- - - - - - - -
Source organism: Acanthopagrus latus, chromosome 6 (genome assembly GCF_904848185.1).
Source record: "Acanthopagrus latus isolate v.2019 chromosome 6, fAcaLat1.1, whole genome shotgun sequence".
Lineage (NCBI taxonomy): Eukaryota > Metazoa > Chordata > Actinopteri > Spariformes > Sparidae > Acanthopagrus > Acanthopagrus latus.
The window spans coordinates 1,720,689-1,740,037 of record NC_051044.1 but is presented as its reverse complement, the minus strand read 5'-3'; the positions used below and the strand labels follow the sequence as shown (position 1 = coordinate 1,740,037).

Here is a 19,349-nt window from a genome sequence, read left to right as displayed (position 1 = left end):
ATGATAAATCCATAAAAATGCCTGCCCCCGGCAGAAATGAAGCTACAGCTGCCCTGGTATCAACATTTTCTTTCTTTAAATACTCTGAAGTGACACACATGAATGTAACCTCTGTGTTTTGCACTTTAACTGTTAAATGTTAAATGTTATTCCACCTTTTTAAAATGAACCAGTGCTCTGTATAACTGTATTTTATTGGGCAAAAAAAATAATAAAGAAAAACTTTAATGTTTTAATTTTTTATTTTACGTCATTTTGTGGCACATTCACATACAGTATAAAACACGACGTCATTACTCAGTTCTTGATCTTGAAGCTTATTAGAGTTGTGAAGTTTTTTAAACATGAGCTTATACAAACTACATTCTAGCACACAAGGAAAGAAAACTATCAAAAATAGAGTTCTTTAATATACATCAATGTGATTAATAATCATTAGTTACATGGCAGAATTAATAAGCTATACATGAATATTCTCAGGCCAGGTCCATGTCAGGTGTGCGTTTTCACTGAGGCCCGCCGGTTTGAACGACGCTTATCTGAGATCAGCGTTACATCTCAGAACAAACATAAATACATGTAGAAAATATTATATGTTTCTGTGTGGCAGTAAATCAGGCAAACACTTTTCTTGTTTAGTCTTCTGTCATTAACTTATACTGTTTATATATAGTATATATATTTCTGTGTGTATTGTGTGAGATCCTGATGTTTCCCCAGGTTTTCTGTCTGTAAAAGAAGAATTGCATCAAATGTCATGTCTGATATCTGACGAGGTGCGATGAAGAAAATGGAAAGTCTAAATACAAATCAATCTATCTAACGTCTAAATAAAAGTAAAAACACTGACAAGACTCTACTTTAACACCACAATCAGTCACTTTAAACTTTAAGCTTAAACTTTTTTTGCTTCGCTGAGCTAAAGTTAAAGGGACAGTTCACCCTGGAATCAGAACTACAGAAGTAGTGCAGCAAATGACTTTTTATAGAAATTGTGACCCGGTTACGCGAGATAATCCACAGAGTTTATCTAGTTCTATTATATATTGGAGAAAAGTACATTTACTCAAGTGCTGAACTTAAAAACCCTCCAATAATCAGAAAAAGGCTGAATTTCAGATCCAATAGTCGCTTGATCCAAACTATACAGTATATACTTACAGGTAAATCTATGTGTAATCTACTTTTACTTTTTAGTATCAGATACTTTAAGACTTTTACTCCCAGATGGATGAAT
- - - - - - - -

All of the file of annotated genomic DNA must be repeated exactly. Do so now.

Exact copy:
Source organism: Acanthopagrus latus, chromosome 6 (genome assembly GCF_904848185.1).
Source record: "Acanthopagrus latus isolate v.2019 chromosome 6, fAcaLat1.1, whole genome shotgun sequence".
Lineage (NCBI taxonomy): Eukaryota > Metazoa > Chordata > Actinopteri > Spariformes > Sparidae > Acanthopagrus > Acanthopagrus latus.
The window spans coordinates 1,720,689-1,740,037 of record NC_051044.1 but is presented as its reverse complement, the minus strand read 5'-3'; the positions used below and the strand labels follow the sequence as shown (position 1 = coordinate 1,740,037).

Here is a 19,349-nt window from a genome sequence, read left to right as displayed (position 1 = left end):
ATGATAAATCCATAAAAATGCCTGCCCCCGGCAGAAATGAAGCTACAGCTGCCCTGGTATCAACATTTTCTTTCTTTAAATACTCTGAAGTGACACACATGAATGTAACCTCTGTGTTTTGCACTTTAACTGTTAAATGTTAAATGTTATTCCACCTTTTTAAAATGAACCAGTGCTCTGTATAACTGTATTTTATTGGGCAAAAAAAATAATAAAGAAAAACTTTAATGTTTTAATTTTTTATTTTACGTCATTTTGTGGCACATTCACATACAGTATAAAACACGACGTCATTACTCAGTTCTTGATCTTGAAGCTTATTAGAGTTGTGAAGTTTTTTAAACATGAGCTTATACAAACTACATTCTAGCACACAAGGAAAGAAAACTATCAAAAATAGAGTTCTTTAATATACATCAATGTGATTAATAATCATTAGTTACATGGCAGAATTAATAAGCTATACATGAATATTCTCAGGCCAGGTCCATGTCAGGTGTGCGTTTTCACTGAGGCCCGCCGGTTTGAACGACGCTTATCTGAGATCAGCGTTACATCTCAGAACAAACATAAATACATGTAGAAAATATTATATGTTTCTGTGTGGCAGTAAATCAGGCAAACACTTTTCTTGTTTAGTCTTCTGTCATTAACTTATACTGTTTATATATAGTATATATATTTCTGTGTGTATTGTGTGAGATCCTGATGTTTCCCCAGGTTTTCTGTCTGTAAAAGAAGAATTGCATCAAATGTCATGTCTGATATCTGACGAGGTGCGATGAAGAAAATGGAAAGTCTAAATACAAATCAATCTATCTAACGTCTAAATAAAAGTAAAAACACTGACAAGACTCTACTTTAACACCACAATCAGTCACTTTAAACTTTAAGCTTAAACTTTTTTTGCTTCGCTGAGCTAAAGTTAAAGGGACAGTTCACCCTGGAATCAGAACTACAGAAGTAGTGCAGCAAATGACTTTTTATAGAAATTGTGACCCGGTTACGCGAGATAATCCACAGAGTTTATCTAGTTCTATTATATATTGGAGAAAAGTACATTTACTCAAGTGCTGAACTTAAAAACCCTCCAATAATCAGAAAAAGGCTGAATTTCAGATCCAATAGTCGCTTGATCCAAACTATACAGTATATACTTACAGGTAAATCTATGTGTAATCTACTTTTACTTTTTAGTATCAGATACTTTAAGACTTTTACTCCCAGATGGATGAAT